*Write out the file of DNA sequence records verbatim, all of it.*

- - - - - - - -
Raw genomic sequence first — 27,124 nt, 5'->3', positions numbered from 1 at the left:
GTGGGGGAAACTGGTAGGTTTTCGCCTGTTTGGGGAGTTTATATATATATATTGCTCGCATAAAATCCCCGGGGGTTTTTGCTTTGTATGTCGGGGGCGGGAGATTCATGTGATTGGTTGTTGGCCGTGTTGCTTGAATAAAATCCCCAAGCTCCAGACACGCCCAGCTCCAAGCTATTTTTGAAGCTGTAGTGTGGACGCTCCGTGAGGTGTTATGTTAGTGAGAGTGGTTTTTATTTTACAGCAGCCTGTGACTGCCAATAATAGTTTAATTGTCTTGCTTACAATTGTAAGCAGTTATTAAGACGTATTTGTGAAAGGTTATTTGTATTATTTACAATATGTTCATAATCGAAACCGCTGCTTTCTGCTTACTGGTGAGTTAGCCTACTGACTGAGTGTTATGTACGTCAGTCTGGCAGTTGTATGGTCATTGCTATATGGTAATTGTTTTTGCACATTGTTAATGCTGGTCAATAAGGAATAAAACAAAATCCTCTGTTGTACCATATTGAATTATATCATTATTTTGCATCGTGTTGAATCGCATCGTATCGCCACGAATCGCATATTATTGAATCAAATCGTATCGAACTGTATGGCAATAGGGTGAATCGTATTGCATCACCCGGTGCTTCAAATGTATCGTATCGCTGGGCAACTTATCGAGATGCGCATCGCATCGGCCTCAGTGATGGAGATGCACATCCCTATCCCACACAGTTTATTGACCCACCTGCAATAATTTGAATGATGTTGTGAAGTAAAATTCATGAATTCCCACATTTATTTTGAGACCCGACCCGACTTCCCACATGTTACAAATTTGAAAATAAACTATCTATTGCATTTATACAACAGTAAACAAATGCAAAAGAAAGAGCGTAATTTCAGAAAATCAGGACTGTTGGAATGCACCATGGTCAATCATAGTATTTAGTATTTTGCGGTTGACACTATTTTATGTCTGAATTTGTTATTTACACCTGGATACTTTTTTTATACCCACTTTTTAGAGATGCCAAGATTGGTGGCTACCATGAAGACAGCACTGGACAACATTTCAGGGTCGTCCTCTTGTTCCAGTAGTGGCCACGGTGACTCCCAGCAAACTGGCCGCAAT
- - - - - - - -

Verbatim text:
Raw genomic sequence first — 27,124 nt, 5'->3', positions numbered from 1 at the left:
GTGGGGGAAACTGGTAGGTTTTCGCCTGTTTGGGGAGTTTATATATATATATTGCTCGCATAAAATCCCCGGGGGTTTTTGCTTTGTATGTCGGGGGCGGGAGATTCATGTGATTGGTTGTTGGCCGTGTTGCTTGAATAAAATCCCCAAGCTCCAGACACGCCCAGCTCCAAGCTATTTTTGAAGCTGTAGTGTGGACGCTCCGTGAGGTGTTATGTTAGTGAGAGTGGTTTTTATTTTACAGCAGCCTGTGACTGCCAATAATAGTTTAATTGTCTTGCTTACAATTGTAAGCAGTTATTAAGACGTATTTGTGAAAGGTTATTTGTATTATTTACAATATGTTCATAATCGAAACCGCTGCTTTCTGCTTACTGGTGAGTTAGCCTACTGACTGAGTGTTATGTACGTCAGTCTGGCAGTTGTATGGTCATTGCTATATGGTAATTGTTTTTGCACATTGTTAATGCTGGTCAATAAGGAATAAAACAAAATCCTCTGTTGTACCATATTGAATTATATCATTATTTTGCATCGTGTTGAATCGCATCGTATCGCCACGAATCGCATATTATTGAATCAAATCGTATCGAACTGTATGGCAATAGGGTGAATCGTATTGCATCACCCGGTGCTTCAAATGTATCGTATCGCTGGGCAACTTATCGAGATGCGCATCGCATCGGCCTCAGTGATGGAGATGCACATCCCTATCCCACACAGTTTATTGACCCACCTGCAATAATTTGAATGATGTTGTGAAGTAAAATTCATGAATTCCCACATTTATTTTGAGACCCGACCCGACTTCCCACATGTTACAAATTTGAAAATAAACTATCTATTGCATTTATACAACAGTAAACAAATGCAAAAGAAAGAGCGTAATTTCAGAAAATCAGGACTGTTGGAATGCACCATGGTCAATCATAGTATTTAGTATTTTGCGGTTGACACTATTTTATGTCTGAATTTGTTATTTACACCTGGATACTTTTTTTATACCCACTTTTTAGAGATGCCAAGATTGGTGGCTACCATGAAGACAGCACTGGACAACATTTCAGGGTCGTCCTCTTGTTCCAGTAGTGGCCACGGTGACTCCCAGCAAACTGGCCGCAAT